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Appendix E: How the Mathematics at Work High-Leverage Team Actions Support the NCTM Principles to Actions: Ensuring Mathematical Success for All

Kanold, Timothy D. Solution Tree Press ePub

APPENDIX E

How the Mathematics at Work High-Leverage Team Actions Support the NCTM Principles to Actions: Ensuring Mathematical Success for All

The Beyond the Common Core: A Handbook for Mathematics in a PLC at Work series and the Mathematics at Work process include ten high-leverage team actions teachers should pursue collaboratively every day, in every unit, and every year. The goals of these actions are to eliminate inequities, inconsistencies, and lack of coherence so the focus is on teachers’ expectations, instructional practices, assessment practices, and responses to student-demonstrated learning. Therefore, the Mathematics at Work process provides support for NCTM’s Guiding Practices for School Mathematics as outlined in the 2014 publication Principles to Actions: Ensuring Mathematical Success for All (p. 5). Those principles are:

•   Curriculum principle—An excellent mathematics program includes a curriculum that develops important mathematics along coherent learning progressions and develops connections among areas of mathematical study and between mathematics and the real world.

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Chapter 2 During the Unit

Kanold, Timothy D. Solution Tree Press ePub

CHAPTER 2

During the Unit

The choice of classroom instruction and learning activities to maximize the outcome of surface knowledge and deeper processes is a hallmark of quality teaching.

—Mary Kennedy

Learning is experience. Everything else is just information.

—Albert Einstein

Much of the daily work of your teacher teams occurs during the unit of instruction. This makes sense, as it is during the unit that teachers place into action much of the team effort put forth in their before-the-unit work.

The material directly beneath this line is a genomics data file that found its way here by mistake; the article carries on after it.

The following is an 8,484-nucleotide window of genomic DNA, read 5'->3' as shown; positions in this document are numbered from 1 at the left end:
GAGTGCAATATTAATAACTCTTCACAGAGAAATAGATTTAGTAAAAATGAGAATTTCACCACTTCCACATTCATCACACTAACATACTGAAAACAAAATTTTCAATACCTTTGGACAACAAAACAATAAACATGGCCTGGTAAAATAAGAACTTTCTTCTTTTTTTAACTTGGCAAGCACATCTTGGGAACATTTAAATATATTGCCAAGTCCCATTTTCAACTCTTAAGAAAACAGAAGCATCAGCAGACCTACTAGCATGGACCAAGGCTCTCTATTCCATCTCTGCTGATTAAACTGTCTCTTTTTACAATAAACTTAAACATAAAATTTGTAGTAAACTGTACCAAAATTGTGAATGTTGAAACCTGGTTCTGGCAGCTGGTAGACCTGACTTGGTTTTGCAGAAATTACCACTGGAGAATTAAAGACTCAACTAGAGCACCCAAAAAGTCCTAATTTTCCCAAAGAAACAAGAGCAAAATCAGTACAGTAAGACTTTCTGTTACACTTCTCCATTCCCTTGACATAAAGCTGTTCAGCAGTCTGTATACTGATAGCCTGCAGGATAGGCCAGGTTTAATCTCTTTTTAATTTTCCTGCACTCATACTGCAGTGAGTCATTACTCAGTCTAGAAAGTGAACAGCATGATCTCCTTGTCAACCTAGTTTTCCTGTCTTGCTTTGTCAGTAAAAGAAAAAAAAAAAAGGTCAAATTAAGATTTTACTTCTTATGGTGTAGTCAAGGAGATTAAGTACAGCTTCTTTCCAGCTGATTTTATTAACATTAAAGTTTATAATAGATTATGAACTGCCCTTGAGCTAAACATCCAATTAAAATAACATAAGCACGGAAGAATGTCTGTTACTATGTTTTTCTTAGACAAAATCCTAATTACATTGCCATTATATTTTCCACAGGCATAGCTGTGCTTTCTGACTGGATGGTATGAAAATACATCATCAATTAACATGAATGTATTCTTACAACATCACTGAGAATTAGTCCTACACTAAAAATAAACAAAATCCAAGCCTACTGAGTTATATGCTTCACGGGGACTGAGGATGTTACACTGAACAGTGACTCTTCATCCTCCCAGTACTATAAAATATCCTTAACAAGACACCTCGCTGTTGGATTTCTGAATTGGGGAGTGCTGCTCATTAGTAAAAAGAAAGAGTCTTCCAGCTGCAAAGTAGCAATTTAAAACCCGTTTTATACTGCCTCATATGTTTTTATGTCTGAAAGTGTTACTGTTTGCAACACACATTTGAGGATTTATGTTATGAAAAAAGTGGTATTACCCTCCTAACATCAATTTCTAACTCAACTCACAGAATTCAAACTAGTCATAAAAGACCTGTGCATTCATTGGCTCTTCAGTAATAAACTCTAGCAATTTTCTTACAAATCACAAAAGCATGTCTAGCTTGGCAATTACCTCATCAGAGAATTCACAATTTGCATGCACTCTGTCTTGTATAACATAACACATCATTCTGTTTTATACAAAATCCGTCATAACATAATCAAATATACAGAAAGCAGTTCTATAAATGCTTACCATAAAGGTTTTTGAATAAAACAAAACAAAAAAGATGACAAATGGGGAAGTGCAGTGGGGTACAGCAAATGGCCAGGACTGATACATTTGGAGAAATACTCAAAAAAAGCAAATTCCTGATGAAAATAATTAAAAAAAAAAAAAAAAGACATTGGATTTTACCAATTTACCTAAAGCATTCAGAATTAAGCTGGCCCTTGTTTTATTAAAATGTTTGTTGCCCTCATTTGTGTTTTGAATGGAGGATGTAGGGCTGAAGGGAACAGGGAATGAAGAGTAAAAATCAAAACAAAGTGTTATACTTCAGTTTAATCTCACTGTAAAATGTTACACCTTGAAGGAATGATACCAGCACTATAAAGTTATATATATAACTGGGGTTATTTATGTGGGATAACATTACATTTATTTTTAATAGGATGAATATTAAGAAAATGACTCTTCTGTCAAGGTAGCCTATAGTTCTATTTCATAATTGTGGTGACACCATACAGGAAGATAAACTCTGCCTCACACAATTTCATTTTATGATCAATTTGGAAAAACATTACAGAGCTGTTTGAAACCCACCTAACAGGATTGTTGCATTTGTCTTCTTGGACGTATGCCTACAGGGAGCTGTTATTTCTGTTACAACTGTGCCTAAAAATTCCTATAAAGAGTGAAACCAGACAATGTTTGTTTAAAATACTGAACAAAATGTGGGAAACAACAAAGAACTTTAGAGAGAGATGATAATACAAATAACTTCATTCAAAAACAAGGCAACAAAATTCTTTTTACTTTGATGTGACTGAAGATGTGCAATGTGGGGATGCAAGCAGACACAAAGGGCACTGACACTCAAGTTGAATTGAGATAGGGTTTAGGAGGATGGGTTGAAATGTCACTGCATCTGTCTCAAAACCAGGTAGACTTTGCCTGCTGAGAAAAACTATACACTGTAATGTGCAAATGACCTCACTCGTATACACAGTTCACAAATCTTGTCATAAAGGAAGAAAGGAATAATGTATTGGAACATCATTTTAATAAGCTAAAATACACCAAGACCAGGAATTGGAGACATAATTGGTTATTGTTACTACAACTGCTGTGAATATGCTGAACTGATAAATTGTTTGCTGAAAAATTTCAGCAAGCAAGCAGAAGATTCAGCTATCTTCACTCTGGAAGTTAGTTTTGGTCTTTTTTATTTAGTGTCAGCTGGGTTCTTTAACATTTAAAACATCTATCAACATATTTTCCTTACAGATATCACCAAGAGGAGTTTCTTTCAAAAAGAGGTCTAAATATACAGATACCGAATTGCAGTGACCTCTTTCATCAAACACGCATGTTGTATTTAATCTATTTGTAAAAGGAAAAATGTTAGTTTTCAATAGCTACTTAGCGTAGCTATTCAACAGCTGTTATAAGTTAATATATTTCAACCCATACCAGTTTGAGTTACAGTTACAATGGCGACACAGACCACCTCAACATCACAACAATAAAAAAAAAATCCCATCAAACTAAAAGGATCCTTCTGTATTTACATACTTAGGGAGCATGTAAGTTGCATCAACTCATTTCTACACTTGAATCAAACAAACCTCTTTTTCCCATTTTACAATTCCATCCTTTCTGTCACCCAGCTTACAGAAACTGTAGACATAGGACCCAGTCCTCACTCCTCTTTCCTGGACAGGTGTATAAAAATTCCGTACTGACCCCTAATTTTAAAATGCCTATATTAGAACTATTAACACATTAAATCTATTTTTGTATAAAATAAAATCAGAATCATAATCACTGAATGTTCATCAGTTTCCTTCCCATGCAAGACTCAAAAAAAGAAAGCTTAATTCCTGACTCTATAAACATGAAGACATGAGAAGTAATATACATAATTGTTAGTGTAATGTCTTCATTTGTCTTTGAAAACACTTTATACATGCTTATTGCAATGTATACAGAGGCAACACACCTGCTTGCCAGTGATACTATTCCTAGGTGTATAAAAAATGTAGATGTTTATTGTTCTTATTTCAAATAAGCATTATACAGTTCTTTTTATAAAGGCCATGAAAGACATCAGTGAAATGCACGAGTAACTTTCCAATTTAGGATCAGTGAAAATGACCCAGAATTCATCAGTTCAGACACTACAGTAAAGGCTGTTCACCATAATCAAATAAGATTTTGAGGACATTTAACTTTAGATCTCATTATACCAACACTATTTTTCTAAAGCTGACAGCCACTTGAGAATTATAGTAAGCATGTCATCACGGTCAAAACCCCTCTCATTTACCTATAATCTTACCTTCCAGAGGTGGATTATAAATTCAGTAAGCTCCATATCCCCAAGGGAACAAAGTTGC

Your role is to support teachers’ efforts in data gathering, sharing, feedback, and action regarding student learning that forms the basis of an in-class formative assessment process throughout the unit. The teacher sharing of in-class formative assessment processes provides the platform that allows your collaborative teams to make needed adjustments to instruction, tasks, and activities that will better support student learning during the unit.

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Chapter 2

Kanold, Timothy D. Solution Tree Press PDF

CHAPTER 2

During the Unit

The choice of classroom instruction and learning activities to maximize the outcome of surface knowledge and deeper processes is a hallmark of quality teaching.

—Mary Kennedy

Learning is experience. Everything else is just information.

—Albert Einstein

Much of the daily work of your teacher teams occurs during the unit of instruction. This makes sense, as it is during the unit that teachers place into action much of the team effort put forth in their beforethe-unit work.